Furthermore, the growth of capital stock per capita at Malaysia’s current stage of development has been slower than that of the selected countries that have successfully transitioned into high-income economies: Australia, Canada, France, Germany, Japan, South Korea and Singapore.

The compounded annual growth rate (CAGR) of capital stock per capita in these benchmark economies was on average 4.7% compared to Malaysia’s 4.0% over the last nine years, says the report.

In Malaysia too, the share of investment to GDP fell sharply during the Asian Financial Crisis – from a peak of 49% in 1997 to 25% in 2000. The level never recovered to above 30%.

“The decline is mainly attributable to the sharp decline in private investment, from 36% to 13% of GDP in the same period, ” the reports add.

Even when it comes to investments in machinery and equipment (M&E), Malaysia’s average share of capital stock is lower than that of the benchmark economies.

Even when compared to other emerging markets such as Thailand and Brazil, Malaysia’s lower share of M&E is apparent, despite these countries having a lower overall capital stock per capita, states the report.

One of the reasons for this is the availability of cheap foreign labour in Malaysia. This has resulted in firms employing more labour instead of investing in new technology to expand production.

Besides this, the higher share of investments concentrated in broad property, according to the report, suggests that investment in Malaysia has not transitioned towards more productive assets like research and development, ICT equipment and computer software, which are crucial in improving labour productivity.

Three key policy reforms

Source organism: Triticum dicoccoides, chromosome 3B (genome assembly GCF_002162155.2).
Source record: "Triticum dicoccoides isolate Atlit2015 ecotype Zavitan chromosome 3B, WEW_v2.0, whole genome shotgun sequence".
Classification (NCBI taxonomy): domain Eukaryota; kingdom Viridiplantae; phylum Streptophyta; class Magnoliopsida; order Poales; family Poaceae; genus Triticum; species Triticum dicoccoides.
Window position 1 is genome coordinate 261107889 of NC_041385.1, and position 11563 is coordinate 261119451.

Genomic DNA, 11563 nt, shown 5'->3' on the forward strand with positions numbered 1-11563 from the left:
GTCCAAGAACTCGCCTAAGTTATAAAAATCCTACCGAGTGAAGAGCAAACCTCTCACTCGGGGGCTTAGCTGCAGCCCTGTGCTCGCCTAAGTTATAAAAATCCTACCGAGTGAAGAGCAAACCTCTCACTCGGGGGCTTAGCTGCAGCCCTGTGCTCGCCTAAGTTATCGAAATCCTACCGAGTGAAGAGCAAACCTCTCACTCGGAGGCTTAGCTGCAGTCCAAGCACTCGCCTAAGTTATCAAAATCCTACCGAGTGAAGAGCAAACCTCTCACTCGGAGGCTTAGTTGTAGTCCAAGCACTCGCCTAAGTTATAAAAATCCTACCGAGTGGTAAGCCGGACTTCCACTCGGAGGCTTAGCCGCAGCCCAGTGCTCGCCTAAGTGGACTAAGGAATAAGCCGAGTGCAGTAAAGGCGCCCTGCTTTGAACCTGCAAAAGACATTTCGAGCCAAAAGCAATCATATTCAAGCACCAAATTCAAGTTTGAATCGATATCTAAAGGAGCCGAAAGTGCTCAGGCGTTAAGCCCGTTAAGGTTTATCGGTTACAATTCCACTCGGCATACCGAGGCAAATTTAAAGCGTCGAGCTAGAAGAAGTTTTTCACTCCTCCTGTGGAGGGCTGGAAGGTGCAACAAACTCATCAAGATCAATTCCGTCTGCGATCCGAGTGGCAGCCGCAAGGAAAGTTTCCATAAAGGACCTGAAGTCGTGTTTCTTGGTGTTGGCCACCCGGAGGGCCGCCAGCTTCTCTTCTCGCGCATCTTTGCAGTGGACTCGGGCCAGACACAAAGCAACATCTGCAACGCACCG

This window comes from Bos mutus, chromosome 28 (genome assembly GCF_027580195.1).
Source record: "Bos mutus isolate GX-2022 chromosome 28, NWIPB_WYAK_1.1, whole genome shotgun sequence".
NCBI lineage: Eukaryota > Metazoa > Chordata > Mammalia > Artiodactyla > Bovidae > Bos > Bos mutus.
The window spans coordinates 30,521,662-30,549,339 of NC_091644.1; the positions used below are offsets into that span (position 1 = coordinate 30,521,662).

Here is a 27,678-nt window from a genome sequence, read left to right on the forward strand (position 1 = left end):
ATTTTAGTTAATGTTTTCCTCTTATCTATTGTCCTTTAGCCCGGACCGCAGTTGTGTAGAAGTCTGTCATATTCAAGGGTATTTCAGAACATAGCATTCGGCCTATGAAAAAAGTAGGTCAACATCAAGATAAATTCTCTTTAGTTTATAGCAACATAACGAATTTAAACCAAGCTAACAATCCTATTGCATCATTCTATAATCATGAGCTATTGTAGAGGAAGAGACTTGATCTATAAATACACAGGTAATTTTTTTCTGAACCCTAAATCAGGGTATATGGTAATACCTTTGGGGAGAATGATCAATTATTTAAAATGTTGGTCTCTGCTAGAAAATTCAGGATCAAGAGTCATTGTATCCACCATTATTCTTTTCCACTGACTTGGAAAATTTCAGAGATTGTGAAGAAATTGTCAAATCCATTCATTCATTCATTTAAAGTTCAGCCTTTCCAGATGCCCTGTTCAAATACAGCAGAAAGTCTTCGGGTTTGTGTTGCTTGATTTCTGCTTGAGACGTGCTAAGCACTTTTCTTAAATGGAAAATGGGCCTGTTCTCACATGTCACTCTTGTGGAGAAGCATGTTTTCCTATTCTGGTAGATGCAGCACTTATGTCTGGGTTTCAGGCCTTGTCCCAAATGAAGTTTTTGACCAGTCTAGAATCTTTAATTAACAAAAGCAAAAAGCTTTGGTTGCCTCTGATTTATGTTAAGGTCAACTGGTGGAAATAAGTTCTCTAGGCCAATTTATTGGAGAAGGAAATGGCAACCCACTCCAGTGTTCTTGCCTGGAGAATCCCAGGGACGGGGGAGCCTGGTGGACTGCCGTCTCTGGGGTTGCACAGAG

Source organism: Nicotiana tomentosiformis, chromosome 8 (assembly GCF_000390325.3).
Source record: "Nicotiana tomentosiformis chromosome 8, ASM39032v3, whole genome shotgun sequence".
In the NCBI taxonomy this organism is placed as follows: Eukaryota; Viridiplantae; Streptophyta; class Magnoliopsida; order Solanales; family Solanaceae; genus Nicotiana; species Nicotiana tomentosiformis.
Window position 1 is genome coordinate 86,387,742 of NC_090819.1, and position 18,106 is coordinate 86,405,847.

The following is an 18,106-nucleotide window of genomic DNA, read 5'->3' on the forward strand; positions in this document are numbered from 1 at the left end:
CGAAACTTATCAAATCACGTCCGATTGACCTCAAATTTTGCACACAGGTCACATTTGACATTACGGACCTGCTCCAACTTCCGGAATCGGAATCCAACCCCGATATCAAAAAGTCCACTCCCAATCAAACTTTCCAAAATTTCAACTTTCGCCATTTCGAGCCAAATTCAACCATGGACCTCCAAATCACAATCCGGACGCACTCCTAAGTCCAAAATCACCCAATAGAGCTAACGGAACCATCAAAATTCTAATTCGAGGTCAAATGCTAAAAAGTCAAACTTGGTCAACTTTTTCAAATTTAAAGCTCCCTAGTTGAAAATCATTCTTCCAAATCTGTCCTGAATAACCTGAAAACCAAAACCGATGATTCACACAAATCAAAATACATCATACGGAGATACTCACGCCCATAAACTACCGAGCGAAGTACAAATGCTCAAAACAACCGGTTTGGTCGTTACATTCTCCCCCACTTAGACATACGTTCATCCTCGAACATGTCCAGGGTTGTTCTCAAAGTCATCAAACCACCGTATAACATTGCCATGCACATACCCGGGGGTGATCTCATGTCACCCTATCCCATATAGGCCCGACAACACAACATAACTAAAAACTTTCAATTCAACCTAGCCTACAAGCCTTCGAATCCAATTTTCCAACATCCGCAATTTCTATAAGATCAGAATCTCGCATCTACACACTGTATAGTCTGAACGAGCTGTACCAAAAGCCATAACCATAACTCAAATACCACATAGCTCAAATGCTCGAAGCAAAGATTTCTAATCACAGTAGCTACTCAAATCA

To improve the overall investment ecosystem in the country, Bank Negara outlines three key areas of reform.

Firstly, it says investment policies should be focused on clearly-defined developmental goals, which are encapsulated by the five National Investment Aspirations (NIAs). These five NIAs would ensure that prospective investments in the country are focused on increasing economic complexity, creating high-value jobs, extending domestic linkages, developing new and existing clusters, and improving economic inclusivity.

The central bank says one important aspect in operationalising the NIAs is that investment incentives policy should shift away from predominantly targeting specific sectors, towards encouraging high-value activities such as advanced research and development.

Secondly, a cohesive and well-coordinated institutional framework to attract investment, which enhances the provision of investor services and ensures smooth facilitation of quality investments is essential.

Last but not least, is a need for a clear, transparent and predictable tax incentives administration. This would ensure better transparency to investors, expedite incentive approvals and allow for better monitoring of investment outcomes.

These reforms, Bank Negara says would “strategically position Malaysia towards becoming a high-income, inclusive and future-ready economy”.